The Chancellor made the potentially controversial announcement as he wound up his visit to the far eastern economic giant.
Firms' investment in the UK will be underpinned by a memorandum signed in Beijing earlier this week.
The first deal could be struck as early as next week with the go-ahead for a new £14 billion plant at the Hinckley C site.
Initially Chinese companies are likely to hold a minority stake in any project, but this could rise over time to a majority.
Speaking at Taishan nuclear power station in southern China, Mr Osborne said: "Today is another demonstration of the next big step in the relationship between Britain and China - the world's oldest civil nuclear power and the world's fastest growing civil nuclear power.
"It is an important potential part of the Government's plan for developing the next generation of nuclear power in Britain. It means the potential of more investment and jobs in Britain, and lower long-term energy costs for consumers."
The Treasury said the memorandum would ensure that British companies such as Rolls-Royce can benefit from China's multibillion-pound civil nuclear programme.
The UK-based International Nuclear Service will also be sharing expertise in radioactive waste management, including starting to train Chinese technicians later this month.
EDF has been negotiating with three Chinese nuclear giants on the Hinkley C project - CGN, CNNC and SNPTC - all of which have been seen by the Chancellor this week.
Hinkley C in Somerset is due to be the UK's first new nuclear power station since 1995.
French energy giant EDF is the main company behind the project, but has been looking for partners to share the costs.
Energy Secretary Ed Davey said: "This is an exciting development, strengthening our relationship with China in a way that will benefit both countries. Investment from Chinese companies in the UK electricity market is welcome, providing they can meet our stringent regulatory and safety requirements."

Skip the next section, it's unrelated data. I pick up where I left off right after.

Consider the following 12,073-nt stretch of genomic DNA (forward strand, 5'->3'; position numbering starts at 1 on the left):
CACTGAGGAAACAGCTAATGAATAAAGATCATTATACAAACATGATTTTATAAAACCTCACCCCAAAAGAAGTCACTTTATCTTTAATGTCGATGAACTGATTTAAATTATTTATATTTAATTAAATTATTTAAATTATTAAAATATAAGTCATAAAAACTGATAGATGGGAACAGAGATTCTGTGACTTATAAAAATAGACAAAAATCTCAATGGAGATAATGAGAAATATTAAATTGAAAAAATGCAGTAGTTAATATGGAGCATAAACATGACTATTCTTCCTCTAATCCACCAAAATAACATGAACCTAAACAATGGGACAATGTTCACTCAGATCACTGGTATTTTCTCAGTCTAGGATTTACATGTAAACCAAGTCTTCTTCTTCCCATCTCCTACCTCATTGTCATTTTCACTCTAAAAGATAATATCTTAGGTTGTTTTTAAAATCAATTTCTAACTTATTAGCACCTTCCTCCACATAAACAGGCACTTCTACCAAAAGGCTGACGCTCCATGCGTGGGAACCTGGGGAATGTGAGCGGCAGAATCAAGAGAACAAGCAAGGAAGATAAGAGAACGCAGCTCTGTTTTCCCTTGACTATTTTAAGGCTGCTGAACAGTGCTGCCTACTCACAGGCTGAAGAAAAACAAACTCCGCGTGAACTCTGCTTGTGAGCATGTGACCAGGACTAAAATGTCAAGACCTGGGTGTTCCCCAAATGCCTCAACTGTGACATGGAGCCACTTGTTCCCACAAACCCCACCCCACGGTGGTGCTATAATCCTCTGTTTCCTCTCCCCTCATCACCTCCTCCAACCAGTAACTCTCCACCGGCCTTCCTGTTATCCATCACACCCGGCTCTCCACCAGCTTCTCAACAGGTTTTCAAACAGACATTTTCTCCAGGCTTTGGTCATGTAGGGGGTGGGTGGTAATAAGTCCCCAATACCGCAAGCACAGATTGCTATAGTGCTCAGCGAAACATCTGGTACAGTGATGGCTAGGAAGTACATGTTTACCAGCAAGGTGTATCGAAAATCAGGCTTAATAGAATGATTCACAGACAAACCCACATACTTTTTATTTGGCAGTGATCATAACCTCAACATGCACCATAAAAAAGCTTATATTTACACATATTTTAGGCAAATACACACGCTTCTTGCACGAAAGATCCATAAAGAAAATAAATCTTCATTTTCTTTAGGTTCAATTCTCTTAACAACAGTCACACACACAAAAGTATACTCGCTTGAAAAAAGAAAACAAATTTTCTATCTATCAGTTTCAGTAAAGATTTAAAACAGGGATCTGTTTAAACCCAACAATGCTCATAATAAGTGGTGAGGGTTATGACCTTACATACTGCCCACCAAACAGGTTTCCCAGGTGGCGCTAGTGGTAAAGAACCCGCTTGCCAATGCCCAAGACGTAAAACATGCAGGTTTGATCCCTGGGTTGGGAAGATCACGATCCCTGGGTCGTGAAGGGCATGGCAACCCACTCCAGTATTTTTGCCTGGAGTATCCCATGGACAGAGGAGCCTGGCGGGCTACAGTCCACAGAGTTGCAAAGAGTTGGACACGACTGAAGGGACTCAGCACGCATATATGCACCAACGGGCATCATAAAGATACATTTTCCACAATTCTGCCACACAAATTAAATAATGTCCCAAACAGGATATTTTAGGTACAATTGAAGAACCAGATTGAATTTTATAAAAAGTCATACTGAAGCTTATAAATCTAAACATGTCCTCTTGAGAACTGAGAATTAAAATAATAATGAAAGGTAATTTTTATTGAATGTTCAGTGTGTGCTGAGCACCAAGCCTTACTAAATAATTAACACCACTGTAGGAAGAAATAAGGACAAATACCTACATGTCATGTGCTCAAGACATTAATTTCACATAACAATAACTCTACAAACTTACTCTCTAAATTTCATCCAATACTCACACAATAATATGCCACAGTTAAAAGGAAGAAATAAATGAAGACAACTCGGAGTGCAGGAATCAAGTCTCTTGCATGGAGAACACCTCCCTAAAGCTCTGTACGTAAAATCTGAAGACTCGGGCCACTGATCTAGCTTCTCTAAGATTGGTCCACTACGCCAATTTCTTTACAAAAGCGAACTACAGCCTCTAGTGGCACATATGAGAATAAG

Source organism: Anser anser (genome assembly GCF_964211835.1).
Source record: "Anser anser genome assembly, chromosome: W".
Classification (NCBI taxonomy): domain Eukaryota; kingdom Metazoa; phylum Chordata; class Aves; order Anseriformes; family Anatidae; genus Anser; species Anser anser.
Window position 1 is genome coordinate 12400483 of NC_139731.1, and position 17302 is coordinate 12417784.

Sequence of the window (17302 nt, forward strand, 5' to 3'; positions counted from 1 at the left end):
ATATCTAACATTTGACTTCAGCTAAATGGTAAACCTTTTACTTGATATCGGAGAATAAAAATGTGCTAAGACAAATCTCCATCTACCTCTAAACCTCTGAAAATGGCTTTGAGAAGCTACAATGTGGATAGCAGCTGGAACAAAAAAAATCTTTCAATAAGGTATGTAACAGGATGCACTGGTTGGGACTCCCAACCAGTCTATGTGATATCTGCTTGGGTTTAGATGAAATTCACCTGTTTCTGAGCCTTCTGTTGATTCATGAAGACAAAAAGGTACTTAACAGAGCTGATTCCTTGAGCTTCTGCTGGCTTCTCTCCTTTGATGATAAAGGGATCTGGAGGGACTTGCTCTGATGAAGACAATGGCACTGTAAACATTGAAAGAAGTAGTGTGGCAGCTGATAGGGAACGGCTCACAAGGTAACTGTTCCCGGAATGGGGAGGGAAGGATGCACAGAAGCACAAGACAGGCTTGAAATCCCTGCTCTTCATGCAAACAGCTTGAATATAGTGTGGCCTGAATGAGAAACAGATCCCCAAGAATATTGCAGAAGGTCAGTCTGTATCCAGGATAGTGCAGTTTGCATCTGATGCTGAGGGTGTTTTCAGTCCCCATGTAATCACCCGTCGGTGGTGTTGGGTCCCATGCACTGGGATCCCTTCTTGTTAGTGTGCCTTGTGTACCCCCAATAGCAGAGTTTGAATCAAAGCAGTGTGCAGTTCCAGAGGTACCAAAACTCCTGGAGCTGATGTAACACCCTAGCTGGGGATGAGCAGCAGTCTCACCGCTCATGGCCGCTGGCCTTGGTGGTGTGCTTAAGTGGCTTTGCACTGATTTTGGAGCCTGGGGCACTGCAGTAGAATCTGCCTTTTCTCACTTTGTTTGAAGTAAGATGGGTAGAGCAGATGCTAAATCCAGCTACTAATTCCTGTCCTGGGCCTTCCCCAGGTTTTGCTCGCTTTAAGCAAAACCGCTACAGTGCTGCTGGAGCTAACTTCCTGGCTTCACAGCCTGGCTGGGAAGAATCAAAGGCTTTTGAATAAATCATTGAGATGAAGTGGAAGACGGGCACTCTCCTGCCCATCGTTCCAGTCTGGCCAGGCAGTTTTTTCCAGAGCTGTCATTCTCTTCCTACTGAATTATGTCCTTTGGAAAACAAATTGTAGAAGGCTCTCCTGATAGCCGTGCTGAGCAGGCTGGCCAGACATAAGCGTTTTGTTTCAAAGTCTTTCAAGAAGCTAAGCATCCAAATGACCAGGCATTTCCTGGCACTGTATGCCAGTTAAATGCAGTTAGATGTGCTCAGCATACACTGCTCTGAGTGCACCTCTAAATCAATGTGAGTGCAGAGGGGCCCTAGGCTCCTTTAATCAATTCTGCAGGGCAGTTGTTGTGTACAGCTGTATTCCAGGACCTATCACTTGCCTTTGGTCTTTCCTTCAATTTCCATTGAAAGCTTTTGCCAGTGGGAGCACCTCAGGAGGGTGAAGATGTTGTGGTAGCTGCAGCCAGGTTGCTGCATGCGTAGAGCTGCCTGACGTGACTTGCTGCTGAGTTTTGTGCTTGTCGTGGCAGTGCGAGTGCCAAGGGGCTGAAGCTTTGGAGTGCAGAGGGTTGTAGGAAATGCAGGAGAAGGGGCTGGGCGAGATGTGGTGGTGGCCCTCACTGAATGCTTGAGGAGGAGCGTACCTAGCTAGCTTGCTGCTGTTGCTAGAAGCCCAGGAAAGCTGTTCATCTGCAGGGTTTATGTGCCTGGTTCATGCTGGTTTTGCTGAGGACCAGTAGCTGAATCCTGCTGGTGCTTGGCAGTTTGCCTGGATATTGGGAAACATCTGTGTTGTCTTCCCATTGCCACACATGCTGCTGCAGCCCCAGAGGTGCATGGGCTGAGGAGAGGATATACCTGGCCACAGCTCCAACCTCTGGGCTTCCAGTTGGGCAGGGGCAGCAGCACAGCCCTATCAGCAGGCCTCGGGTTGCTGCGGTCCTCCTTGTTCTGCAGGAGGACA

Deputy Prime Minister Nick Clegg defended the policy, insisting concerns about human rights in China should have no bearing on such decisions.
He told a caller to his weekly LBC 97.3 radio phone-in: "You're just flatly wrong in that somehow the issue of human rights in China ... has anything to do with how we as a country, UK plc, our country determined by British politicians, on behalf of British voters, make sure that we keep the lights on and that we produce energy on a sustainable basis in the future."
He went on: "If people want to come here and build safe, sustainable, low carbon ways of generating energy, without dollops of British taxpayers' subsidy, in a way which is entirely regulated by us, where the rules are set by us - not in Beijing but by us - then I think that's of course something we should be open to."
The UK had to be "hard-headed, open, grown-up, but totally frank about our differences, particularly on human rights" with China, he said.
"It doesn't serve our national long-term interests to somehow brush human rights under the carpet."
Friends of the Earth director of policy and campaigns Craig Bennett said the nuclear agreement was "a bad deal for taxpayers".
"The Government has chosen to give enormous long-term handouts to Chinese and French companies when they could be developing a world-class renewable industry in the UK," said Mr Bennett.
"The reality is that nuclear power takes decades to build, but climate change and energy challenges are upon us now - this focus on nuclear distracts from more urgent priorities such as delivering energy efficiency to households who are suffering rocketing energy bills due to the rising price of gas.
"The Government must listen to investors who are calling for a 2030 electricity decarbonisation target in the Energy Bill and focus on the measures to deliver it."